4. In a method of developing and supplying mechanical driving power from a rotating mass to a rotatable electrical generator to drive the generator for an interval at a preselected rotational speed, the steps of applying rotational energy from a high-torque accelerating source to the mass to rotationally accelerate the mass from rest towards a rotational velocity substantially equal to the said preselected velocity, effectively disconnecting the mass from the high-torque accelerating source, and applying rotational energy from a separate lower-torque accelerating source to the mass to accelerate the mass to a rotational velocity substantially greater than said preselected velocity until the beginning of the said interval.

5. In a method of developing and supplying mechanical driving power from a rotating mass to a rotatable electrical generator to drive the generator for an interval at a preselected rotational velocity, the steps of gradually applying rotational energy from a high-torque accelerating source rotating substantially at a selectedrotational speed to an initially effectively stationary mass to gradually rotationally accelerate the mass from rest towards an effective rotational velocity substantially equal to said selected rotational speed, effectively disconnecting the mass from the high-torque accelerating source, and applying rotational energy from a separate lower-torque accelerating source to the mass to accelerate said mass to a rotational velocity substantially greater then said preselected velocity and substantially greater than said selected rotational speed until the Ibeginning of the said interval.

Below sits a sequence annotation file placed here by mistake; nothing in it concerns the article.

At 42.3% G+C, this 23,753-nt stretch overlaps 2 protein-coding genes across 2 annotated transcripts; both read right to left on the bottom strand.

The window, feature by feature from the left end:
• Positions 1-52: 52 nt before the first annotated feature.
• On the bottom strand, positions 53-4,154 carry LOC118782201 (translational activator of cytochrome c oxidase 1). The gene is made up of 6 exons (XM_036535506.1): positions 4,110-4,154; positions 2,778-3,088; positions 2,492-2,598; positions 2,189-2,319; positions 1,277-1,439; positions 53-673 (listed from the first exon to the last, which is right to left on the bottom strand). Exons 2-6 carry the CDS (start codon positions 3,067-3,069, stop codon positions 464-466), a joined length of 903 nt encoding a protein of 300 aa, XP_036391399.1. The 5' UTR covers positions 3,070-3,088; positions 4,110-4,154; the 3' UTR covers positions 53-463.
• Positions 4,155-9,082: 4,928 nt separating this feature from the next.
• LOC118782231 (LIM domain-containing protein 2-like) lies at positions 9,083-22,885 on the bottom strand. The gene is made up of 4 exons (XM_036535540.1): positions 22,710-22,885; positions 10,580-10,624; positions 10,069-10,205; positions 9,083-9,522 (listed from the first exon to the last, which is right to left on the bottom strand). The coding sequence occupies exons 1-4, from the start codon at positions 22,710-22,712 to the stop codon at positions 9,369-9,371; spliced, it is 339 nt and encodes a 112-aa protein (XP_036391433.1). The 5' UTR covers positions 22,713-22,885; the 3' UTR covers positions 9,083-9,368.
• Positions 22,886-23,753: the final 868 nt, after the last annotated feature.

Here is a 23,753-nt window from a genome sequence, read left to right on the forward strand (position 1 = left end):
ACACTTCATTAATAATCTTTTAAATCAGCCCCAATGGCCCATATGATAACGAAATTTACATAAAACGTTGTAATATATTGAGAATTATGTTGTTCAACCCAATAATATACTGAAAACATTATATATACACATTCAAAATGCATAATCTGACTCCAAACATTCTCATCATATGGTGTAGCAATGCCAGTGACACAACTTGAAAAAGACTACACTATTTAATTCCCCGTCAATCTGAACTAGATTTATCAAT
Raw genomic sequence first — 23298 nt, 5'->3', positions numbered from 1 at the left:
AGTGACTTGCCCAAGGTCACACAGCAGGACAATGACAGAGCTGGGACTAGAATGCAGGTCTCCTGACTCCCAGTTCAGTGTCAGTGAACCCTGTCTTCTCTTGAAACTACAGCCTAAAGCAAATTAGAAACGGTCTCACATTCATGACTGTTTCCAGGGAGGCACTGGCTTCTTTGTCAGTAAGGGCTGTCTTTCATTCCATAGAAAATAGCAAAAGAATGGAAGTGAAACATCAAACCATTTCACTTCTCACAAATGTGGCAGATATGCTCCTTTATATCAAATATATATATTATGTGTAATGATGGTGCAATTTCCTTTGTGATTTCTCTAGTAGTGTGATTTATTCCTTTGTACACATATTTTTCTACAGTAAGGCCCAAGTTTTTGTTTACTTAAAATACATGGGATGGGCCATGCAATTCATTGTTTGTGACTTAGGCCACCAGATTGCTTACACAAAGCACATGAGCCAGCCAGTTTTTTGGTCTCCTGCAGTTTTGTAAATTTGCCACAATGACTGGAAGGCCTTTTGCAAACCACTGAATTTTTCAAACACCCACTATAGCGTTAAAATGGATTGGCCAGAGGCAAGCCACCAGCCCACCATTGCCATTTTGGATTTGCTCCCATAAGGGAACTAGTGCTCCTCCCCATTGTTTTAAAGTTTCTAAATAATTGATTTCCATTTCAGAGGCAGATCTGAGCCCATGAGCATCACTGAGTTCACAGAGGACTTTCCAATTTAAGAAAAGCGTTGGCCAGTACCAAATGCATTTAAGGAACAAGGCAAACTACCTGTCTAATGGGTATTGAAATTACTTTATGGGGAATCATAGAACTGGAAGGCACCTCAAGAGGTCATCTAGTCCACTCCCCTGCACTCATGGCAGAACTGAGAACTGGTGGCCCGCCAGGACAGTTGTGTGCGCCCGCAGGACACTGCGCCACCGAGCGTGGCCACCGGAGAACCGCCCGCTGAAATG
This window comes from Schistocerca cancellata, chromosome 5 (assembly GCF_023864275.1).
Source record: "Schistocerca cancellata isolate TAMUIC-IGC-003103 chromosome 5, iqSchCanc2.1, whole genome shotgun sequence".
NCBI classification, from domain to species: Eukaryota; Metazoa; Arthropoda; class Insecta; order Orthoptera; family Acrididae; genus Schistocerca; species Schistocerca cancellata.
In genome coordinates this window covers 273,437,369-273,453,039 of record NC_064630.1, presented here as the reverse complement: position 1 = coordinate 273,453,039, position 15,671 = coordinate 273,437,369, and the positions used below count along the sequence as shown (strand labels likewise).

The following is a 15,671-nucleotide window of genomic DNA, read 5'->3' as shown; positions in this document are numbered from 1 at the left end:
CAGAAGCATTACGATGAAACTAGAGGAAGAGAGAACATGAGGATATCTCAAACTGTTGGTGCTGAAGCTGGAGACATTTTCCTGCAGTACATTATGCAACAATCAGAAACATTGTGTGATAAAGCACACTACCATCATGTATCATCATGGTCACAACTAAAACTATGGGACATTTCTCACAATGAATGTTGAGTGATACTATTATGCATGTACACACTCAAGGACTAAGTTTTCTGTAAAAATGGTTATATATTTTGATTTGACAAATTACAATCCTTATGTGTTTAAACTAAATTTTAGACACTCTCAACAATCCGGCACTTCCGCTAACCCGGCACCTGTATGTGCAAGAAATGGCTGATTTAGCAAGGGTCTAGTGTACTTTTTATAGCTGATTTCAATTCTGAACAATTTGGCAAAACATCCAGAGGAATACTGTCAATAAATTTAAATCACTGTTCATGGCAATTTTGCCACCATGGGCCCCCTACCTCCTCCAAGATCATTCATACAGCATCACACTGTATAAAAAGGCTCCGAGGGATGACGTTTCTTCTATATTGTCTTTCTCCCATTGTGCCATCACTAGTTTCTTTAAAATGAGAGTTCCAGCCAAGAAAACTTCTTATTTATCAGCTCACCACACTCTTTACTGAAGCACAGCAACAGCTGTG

6. In a method of supplying mechanical driving power from a rotating mass to a rotatable electrical generator to drive the generator for an interval at a preselected rotational velocity, the steps of applying rotational energy from a high-torque accelerating source both to the mass and' to a (1e-energized separate lower-torque accelerating source to rotationally accelerate both the mass and said lower-torque accelerating source from rest towards an effective rotational velocity substantially greater than the said preselected velocity, effectively disconnecting the mass and the lower-torque accelerating source from the high-torque accelerating source, thereafter applying rotational energy from the lower-torque accelerating source to the mass to maintain the rotational velocity of said mass at said effective rotational velocity, and terminating the application of rotational energy to said mass from the lower-torque accelerating source at the commencement of said interval` References Cited by the Examiner UNITED STATES PATENTS 2,920,211 1/1960 Gotoh 29d-4 3,178,632 4/1965 Woodson 322--4 3,196,341 7/1965 Geib 322-4 JGHN F. COUCH, Primary Examiner.